Germán Rodríguez
Stata Tutorial Princeton University

This tutorial is an introduction to Stata emphasizing data management, tables and graphics. A PDF version is available here. The web pages and PDF file were all generated using the markstat command to combine Markdown and Stata, as described here. See also the computing logs for the statistics courses on this site.

1 Introduction

Stata is a powerful statistical package with smart data-management facilities, a wide array of up-to-date statistical techniques, and an excellent system for producing publication-quality tables and graphs. Stata is fast and easy to use. In this tutorial I start with a quick introduction and overview, and then discuss data management, tables of various types, statistical graphs, and Stata programming.

The tutorial has been updated for version 18, but most of the discussion applies to older versions as well. An important exception is Section 3 on Stata Tables, which describes a set a commands for producing customizable tables introduced in version 17, with a new command in version 18. A few other features added in recent versions will be noted along the way.

1.1 A Quick Tour of Stata

Stata is available for Windows, Mac, and Unix computers. This tutorial was created using the Windows version, but all the code shown here runs in all three platforms. There are three editions: (1) Stata/BE, the basic edition (formerly intercooled), suitable for mid-size datasets with up to 2048 variables, (2) Stata/SE, the standard edition (formerly special edition), it can handle up to 32,766 variables as well as longer strings and matrices, and (3) Stata/MP, an edition for multicore/multiprocessor computers that allows processing very large datasets and is substantially faster. (The first two designations changed with Stata 17.) The number of observations is limited by your computer’s memory, as long as it doesn’t exceed about two billion in Stata/SE and about a trillion in Stata/MP. Starting with version 16 Stata can be installed on 64-bit computers only; previous versions were available for both older 32-bit and newer 64-bit computers. All of these versions can read each other’s files within their size limits.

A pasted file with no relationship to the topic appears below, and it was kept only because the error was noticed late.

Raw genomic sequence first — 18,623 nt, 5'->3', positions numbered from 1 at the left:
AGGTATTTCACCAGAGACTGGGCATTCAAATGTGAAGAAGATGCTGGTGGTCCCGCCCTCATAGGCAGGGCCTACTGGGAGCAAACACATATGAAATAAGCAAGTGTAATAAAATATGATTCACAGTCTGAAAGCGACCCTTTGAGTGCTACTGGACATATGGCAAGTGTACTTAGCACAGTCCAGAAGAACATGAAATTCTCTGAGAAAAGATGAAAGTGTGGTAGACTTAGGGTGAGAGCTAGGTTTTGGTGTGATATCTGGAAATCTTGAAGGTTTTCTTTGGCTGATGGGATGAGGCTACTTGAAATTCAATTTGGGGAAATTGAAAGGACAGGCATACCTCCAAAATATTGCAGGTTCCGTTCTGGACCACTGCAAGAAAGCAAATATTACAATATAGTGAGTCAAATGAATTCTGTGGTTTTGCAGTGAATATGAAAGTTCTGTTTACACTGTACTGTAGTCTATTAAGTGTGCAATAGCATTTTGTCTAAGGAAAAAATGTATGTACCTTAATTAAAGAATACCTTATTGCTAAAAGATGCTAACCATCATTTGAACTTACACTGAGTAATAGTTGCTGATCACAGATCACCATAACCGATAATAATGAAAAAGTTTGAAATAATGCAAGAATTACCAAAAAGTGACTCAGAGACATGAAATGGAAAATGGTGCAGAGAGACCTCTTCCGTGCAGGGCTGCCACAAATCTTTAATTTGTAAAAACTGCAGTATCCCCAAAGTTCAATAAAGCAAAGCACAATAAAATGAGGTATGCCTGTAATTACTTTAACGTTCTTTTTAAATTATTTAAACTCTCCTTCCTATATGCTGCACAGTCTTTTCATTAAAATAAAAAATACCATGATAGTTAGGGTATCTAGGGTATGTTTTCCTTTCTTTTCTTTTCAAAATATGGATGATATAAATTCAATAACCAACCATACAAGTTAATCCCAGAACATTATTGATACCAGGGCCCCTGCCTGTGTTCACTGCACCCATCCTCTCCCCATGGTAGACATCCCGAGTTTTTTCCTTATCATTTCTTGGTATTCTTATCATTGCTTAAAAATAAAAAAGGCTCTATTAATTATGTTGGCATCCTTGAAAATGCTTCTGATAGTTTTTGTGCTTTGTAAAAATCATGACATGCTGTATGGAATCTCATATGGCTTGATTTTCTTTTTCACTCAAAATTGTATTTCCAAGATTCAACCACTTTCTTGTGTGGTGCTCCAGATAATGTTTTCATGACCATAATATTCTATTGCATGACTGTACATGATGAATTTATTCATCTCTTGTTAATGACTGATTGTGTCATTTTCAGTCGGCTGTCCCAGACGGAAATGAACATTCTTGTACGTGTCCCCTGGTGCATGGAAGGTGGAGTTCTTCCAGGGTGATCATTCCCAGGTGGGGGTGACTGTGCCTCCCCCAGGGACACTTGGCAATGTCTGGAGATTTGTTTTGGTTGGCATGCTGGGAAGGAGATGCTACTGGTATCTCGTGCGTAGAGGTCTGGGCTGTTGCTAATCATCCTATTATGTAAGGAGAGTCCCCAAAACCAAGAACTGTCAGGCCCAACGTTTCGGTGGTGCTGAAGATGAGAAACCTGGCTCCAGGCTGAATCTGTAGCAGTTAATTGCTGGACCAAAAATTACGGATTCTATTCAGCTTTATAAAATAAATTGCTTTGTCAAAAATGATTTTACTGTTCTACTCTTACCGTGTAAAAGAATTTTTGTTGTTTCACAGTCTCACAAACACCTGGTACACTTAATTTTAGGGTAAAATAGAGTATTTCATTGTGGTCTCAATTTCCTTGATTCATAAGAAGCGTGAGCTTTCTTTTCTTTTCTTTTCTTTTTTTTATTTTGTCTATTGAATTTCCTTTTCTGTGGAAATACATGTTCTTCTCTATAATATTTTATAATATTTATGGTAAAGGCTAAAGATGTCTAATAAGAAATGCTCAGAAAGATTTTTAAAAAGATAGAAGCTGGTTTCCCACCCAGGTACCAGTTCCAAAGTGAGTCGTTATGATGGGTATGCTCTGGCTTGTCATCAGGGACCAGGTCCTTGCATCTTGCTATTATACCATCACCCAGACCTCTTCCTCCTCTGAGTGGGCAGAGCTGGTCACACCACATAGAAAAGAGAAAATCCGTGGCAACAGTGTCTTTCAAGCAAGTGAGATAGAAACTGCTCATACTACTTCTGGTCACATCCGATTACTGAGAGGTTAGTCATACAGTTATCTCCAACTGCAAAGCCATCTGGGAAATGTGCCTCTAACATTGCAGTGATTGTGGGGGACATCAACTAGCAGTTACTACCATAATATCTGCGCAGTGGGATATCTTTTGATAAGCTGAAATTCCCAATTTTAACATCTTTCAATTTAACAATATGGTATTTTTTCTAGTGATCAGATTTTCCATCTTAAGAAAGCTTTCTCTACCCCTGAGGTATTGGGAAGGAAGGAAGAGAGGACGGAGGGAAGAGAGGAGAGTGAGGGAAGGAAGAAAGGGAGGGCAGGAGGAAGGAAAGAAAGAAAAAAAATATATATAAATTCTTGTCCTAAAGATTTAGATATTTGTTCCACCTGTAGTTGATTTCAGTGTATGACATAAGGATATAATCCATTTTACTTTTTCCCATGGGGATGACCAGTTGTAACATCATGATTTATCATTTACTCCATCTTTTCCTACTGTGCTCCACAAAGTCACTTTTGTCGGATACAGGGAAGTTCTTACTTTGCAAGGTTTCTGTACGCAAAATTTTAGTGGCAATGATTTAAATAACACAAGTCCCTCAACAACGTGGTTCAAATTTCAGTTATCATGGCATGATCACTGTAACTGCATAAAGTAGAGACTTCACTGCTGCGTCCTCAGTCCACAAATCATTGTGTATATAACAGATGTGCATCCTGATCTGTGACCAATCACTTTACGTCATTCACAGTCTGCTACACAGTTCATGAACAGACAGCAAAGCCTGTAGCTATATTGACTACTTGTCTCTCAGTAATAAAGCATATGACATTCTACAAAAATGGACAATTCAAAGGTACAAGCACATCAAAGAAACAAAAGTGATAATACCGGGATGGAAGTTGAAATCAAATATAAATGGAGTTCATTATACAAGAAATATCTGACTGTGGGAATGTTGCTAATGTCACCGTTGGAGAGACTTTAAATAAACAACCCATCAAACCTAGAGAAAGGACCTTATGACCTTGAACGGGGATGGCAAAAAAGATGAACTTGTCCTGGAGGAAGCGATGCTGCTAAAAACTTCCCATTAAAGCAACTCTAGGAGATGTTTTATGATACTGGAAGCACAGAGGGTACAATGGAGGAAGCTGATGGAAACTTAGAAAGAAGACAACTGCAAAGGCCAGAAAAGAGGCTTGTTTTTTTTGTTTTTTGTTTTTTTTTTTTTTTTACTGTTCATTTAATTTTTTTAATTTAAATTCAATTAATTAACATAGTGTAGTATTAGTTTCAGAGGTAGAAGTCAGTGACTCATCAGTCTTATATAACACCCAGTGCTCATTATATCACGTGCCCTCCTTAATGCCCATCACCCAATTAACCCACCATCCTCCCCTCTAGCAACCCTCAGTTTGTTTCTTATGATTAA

1.1.1 The Stata Interface

When Stata starts up you see five docked windows, initially arranged as shown in the figure below.

The window labeled Command is where you type your commands. Stata then shows the results in the larger window immediately above, called appropriately enough Results. Your command is added to a list in the window labeled History on the left (called Review in earlier versions), so you can keep track of the commands you have used. The window labeled Variables, on the top right, lists the variables in your dataset. The Properties window immediately below that, introduced in version 12, displays properties of your variables and dataset.

You can resize or even close some of these windows. Stata remembers its settings the next time it runs. You can also save (and then load) named preference sets using the menu Edit|Preferences. I happen to like the Compact Window Layout. You can also choose the font used in each window, just right click and select font from the context menu. Finally, it is possible to change the color scheme under General Preferences. You can select one of four overall color schemes: light, light gray, blue or dark. You can also choose one of several preset or customizable styles for the Results and Viewer windows.

There are other windows that we will discuss as needed, namely the Graph, Viewer, Variables Manager, Data Editor, and Do file Editor.

Starting with version 8 Stata’s graphical user interface (GUI) allows selecting commands and options from a menu and dialog system. However, I strongly recommend using the command language as a way to ensure reproducibility of your results. In fact, I recommend that you type your commands on a separate file, called a do file, as explained in Section 1.2 below, but for now we will just type in the command window. The GUI can be helpful when you are starting to learn Stata, particularly because after you point and click on the menus and dialogs, Stata types the corresponding command for you.